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Solar Energy FAQs

What is a solar cell? View More

Is any device that directly converts the energy of light into electrical energy through the photo voltaic effect. Another term for a solar cell is Photo Voltaic (PV) Cell. The word “photo” comes from the Greek word for “light” and “voltaic” from the name of Volta, an Italian physicist.

How do solar panels work?View More

The sun’s energy is absorbed by solar panels that convert it into direct current (DC) electricity. In the United States, the electrical grid, homes and businesses are built for alternating current (AC) electricity. The DC electricity produced by solar panels is then passed through an inverter to convert it to usable AC electricity. The home or business will use the electricity produced and send the excess energy back to the electric grid.

Also referred to as a photovoltaic array, it is a connected group of solar modules. Systems are designed as a set of linked modules to produce the energy and the meet the energy requirements of a business, home or utility.

What is a solar array?View More

Also referred to as a photovoltaic array, it is a connected group of solar modules. Systems are designed as a set of linked modules to produce the energy and the meet the energy requirements of a business, home or utility.

How do solar modules work?View More

The sun’s energy is absorbed by solar panels that convert it into direct current (DC) electricity. In the United States, the electrical grid, homes and businesses are built for alternating current (AC) electricity. The DC electricity produced by solar panels is then passed through an inverter to convert it to usable AC electricity. The home or business will use the electricity produced and send the excess energy back to the electric grid.

What is an inverter?View More

Inverters change the DC electricity from a solar array into usable AC electricity. There are three basic types of solar energy inverters.

String (or centralized) inverter: In a continuous “string” of connections, a string inverter connects all the solar panels to your electrical panel. While they are the least expensive type of inverter, they have a major drawback. If one of the panels stops producing electricity, it will reduce the performance of the entire solar array.

Micro-inverters: A micro-inverter is installed at each solar panel, which allows each panel to maximize production. The loss of energy production on some of the panels due to shade or time of day will not affect the remainder of the system. These inverters do result in a higher cost than string inverters. Power optimizers: A power optimizer is ideal for systems subject to partial shading, multiple roof surfaces, or panels with different orientations. They are a hybrid of micro-inverter and string inverter systems. Like micro-inverters, power optimizers are installed at each panel. However, instead of converting the DC electricity from the solar panels into AC electricity, the optimizers “condition” the DC electricity before sending it to a centralized inverter.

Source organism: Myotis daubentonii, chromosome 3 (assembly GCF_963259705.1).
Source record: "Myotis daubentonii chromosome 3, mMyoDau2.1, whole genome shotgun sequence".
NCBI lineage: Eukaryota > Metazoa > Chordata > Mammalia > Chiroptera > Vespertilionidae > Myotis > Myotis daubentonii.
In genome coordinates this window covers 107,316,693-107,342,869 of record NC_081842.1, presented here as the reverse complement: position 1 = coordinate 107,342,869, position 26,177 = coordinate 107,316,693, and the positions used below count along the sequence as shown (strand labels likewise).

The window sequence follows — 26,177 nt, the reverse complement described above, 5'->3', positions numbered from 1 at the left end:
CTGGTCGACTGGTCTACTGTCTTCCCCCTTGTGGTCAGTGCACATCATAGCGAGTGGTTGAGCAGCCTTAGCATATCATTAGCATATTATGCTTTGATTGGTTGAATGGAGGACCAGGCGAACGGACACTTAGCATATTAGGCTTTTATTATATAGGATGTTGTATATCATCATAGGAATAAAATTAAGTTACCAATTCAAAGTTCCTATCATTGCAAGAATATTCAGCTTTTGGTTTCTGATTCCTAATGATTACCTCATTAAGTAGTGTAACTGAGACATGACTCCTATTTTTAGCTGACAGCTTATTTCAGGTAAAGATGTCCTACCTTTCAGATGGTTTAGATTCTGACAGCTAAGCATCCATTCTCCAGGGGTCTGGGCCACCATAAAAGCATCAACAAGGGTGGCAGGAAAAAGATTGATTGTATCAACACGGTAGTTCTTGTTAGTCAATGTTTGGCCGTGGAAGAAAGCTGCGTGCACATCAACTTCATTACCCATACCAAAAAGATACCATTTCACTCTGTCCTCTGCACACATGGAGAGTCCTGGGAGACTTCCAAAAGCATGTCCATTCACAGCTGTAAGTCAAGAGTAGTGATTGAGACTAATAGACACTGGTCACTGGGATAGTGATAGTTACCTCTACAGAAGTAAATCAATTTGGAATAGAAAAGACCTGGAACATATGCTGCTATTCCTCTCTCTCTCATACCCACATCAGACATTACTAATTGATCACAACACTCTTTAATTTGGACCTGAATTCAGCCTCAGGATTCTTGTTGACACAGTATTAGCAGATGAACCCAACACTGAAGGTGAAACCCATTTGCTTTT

When were solar cells first developed?View More

Bell Laboratories demonstrated on April 25, 1954 the first practical solar cell. Electrical engineer Daryl Chapin, physicist Gerald Pearson and chemist Calvin Fuller discovered that silicon. Silicon is an element found in sand. It creates an electric charge when it is exposed to sunlight. This same element would later become the prime ingredient in computer chips. The initial invention was considered too expensive for “earthly uses”. However, solar cells were used for the Vanguard 1, the US first satellite. It was equipped with solar panels just four years later, on March 17, 1958.

Is solar energy production a good option for the northern United States, and specifically Wisconsin?View More

We think of states like Arizona, California and other sunbelt states as ideal for solar power. But it can be a good option for northern states, too. While the intensity of the sun is less, it will produce ample power if properly sized and placed to maximize the solar energy.

What is the environmental benefit of replacing fossil fuel produced energy with solar energy?View More

Coal is said to produce approximately 975 grams of CO2 for every kilowatt of power produced. That’s 2.15 pounds of CO2. Manufacturing solar panels requires energy to melt the silicon for solar cells. The production of the solar modules works outto 50 grams of CO2 for each kWh. That makes solar twenty times cleaner than coal. Solar energy production produces no CO2 after it is installed. Natural gas produces about half as much CO2 as coal.
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Who We Are

Speed Solar Inc. is accelerating the use of alternative energy by promoting solar to replace fossil fuels. We are expanding the installation of solar power systems by providing quick access to quality solar components.

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